The fundamental questions of the new wave of COVID for this winter

The fundamental questions of the new wave of COVID for this winter

It will soon be three years since the start of the global health crisis caused by the SARS-CoV-2 coronavirus and, during this time, we have learned (sometimes the hard way) that getting ahead of the coronavirus is decisive. Knowing when an increase in cases will occur, intuiting the danger of the dominant variant and, as far as possible, anticipating new waves are determining elements that end up saving lives.

In recent weeks, data has been collected and evidence has been accumulating indicating that “the northern hemisphere is on track for an increase in COVID-19 cases this fall and winter.” New strains of the immunoevasive Omicron variant, the relaxation of many of the security measures, decreased immunity… the loose pieces are beginning to come together and that is why, just a few days ago, Nature Magazine published an exhaustive review with the fundamental issues of a foreseeable new wave of COVID for the coming months.

Will there be a wave of COVID-19 this fall and winter?

Of course this is the most direct and obvious question… and the answer is yes, it is very likely that we will see an increase in cases, hospitalizations and deaths during the winter. In some US states this increase in cases is already beginning. Weekly data on UK infections has also documented a rise in COVID prevalence in its last two reports. Other European countries are also seeing a spike in cases, and hospitalizations of people who test positive for SARS-CoV-2 are rising rapidly, albeit from low levels.

However, the intensity of this new wave will depend on different factors that are not yet clear. The sudden increases caused by the BA.5 Ómicron variant in recent months could lead to greater immunity in the population. Therefore, if the booster vaccination campaigns are launched effectively and if new immunoevasive variants do not emerge, we could seeing only a moderate uptick in cases… which brings us to the next question.

What could be the intensity of this new wave?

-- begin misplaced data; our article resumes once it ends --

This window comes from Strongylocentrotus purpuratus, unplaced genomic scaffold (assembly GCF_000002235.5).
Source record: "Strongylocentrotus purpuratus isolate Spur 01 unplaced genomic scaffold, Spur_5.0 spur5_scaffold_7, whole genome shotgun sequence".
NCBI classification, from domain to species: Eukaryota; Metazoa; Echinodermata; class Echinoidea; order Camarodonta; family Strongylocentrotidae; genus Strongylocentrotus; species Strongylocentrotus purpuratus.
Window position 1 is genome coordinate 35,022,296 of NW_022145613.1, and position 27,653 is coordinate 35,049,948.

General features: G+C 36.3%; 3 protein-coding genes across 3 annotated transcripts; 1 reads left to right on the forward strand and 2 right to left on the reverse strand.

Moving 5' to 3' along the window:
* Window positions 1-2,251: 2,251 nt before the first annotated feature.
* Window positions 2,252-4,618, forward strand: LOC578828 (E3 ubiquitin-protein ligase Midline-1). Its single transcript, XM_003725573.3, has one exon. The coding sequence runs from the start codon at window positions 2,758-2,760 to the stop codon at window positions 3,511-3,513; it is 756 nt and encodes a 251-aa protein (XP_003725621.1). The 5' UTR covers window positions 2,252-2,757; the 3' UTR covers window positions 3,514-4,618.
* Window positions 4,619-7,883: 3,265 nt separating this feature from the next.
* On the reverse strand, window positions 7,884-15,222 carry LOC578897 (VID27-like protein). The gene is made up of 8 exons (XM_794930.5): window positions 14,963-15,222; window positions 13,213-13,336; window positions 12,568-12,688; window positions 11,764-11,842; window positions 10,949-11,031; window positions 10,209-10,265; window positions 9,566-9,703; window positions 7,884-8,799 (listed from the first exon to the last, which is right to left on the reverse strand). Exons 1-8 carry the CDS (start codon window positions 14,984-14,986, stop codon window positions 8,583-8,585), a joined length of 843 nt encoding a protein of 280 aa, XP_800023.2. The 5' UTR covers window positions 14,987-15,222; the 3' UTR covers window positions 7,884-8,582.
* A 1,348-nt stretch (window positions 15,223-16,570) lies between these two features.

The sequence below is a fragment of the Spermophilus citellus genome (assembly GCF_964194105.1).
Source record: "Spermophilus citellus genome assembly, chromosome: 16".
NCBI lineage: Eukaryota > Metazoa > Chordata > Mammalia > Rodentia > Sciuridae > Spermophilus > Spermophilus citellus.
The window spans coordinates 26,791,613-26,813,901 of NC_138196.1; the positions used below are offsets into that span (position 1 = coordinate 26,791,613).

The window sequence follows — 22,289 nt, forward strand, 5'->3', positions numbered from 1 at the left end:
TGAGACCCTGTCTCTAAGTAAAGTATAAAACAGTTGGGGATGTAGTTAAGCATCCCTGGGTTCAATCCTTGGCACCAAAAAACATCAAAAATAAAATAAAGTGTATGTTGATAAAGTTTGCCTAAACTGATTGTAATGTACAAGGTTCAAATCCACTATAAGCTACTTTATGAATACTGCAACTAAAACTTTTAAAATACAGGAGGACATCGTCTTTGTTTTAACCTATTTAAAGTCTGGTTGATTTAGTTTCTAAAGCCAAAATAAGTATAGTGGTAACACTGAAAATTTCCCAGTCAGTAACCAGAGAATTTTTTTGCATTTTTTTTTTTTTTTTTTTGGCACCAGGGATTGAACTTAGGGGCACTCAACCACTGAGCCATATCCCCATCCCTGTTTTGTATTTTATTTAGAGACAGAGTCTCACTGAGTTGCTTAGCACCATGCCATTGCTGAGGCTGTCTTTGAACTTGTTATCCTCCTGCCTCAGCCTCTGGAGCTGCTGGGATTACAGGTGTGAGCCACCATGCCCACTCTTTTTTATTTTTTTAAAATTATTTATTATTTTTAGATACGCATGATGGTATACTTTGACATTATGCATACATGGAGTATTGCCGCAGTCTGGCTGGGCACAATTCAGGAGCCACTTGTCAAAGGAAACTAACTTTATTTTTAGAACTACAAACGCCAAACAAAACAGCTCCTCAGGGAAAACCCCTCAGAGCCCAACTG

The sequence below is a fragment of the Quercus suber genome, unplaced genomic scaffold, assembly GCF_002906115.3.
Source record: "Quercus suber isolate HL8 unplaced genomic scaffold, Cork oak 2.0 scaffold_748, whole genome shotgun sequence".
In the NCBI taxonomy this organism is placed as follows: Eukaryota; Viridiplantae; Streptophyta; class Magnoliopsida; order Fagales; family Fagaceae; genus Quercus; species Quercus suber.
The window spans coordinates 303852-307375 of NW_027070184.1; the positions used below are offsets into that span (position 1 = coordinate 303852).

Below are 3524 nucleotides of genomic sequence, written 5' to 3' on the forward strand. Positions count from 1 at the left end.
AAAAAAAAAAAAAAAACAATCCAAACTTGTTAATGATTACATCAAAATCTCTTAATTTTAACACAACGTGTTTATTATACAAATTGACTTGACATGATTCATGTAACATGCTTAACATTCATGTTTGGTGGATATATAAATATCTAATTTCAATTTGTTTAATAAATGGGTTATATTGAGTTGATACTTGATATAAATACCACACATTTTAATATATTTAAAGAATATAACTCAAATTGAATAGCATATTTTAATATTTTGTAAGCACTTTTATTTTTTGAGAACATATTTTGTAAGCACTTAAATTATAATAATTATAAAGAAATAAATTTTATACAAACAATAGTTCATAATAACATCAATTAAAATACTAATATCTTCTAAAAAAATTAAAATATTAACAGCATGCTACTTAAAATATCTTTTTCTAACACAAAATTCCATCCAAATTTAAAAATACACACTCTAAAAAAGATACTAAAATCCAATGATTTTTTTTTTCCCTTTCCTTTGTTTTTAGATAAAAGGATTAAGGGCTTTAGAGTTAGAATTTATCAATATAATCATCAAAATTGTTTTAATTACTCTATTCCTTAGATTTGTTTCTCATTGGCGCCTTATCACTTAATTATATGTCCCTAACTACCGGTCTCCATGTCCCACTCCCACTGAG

According to initial estimates, this new autumn-winter wave will be similar in size to the previous waves caused by BA.5, at least in terms of the number of infections. Hospitalizations will depend on other factors and, as indicated in Nature, “it is likely that the population’s build-up of immunity (thanks to vaccination and previous infections) will keep admissions lower than previous waves of COVID-19.”

Fortunately, we are in a completely different situation than the winter waves of 2020 or 2021, but we still have to remember that “an increase in cases is still associated with an increase in hospitalizations and deaths”.

Are there new variants behind the increase in the number of cases?

Not yet. The most recent reports continue to show Omicron as the dominant variant. In Spain, for example, the sequencing of random samples indicates that the percentage of Ómicron is 100% and that the predominant lineages continue to be BA.5 and its derivatives (BA.3/BA.4/BA.2).

However, Ómicron is a double-edged sword since, although it is less serious in cases, it is also highly transmissible and has a greater immune escape capacity (immunoevasion) than previous variants. For this reason, SARS-CoV-2 observers are tracking a wide collection of new variants from different branches of the Omicron family tree, keeping a close eye on certain sub-lineages.

In the UK and Europe they have detected a rapid rise of BQ.1 (a descendant of BA.5 with several key changes). In India, the generation of the BA.2.75 variant that sparked a wave of infection several months ago is now overtaking all others and is already dominant in that populous country. The BA.2.3.20 variant (another offshoot of BA.2) is growing rapidly in Singapore and has appeared in Denmark and Australia. “I’m pretty sure that at least one of these variants, or a combination of them, will lead to a new wave of infection,” microbiologist Tom Wenseleers explains in Nature.

What about new vaccines and booster doses?

All the scientific evidence we have points to the fact that COVID vaccines, whether older or newer, “remain highly effective, especially in preventing serious illness, something that should be the primary focus of fall and winter booster schedules.” winter of the countries.

Booster doses, including the new bivalent vaccines specifically targeting Omicron lineages, offer protection against infection and even confer a certain degree of protection against infection from different variants. Vaccines tend to stimulate the production of neutralizing antibodies that better recognize the ancestral virus, on which the first vaccines were based, rather than Omicron, and therefore a second dose of these vaccines may be needed to generate high levels of neutralizing antibodies specific to Omicron.

Our best move right now would be to focus booster campaigns on people most at risk of serious illness, including older people and people with underlying health conditions, who stand to benefit most from the extra protection.


Melissa Galbraith
Melissa Galbraith is the World News reporter for Globe Live Media. She covers all the major events happening around the World. From Europe to Americas, from Asia to Antarctica, Melissa covers it all. Never miss another Major World Event by bookmarking her author page right here.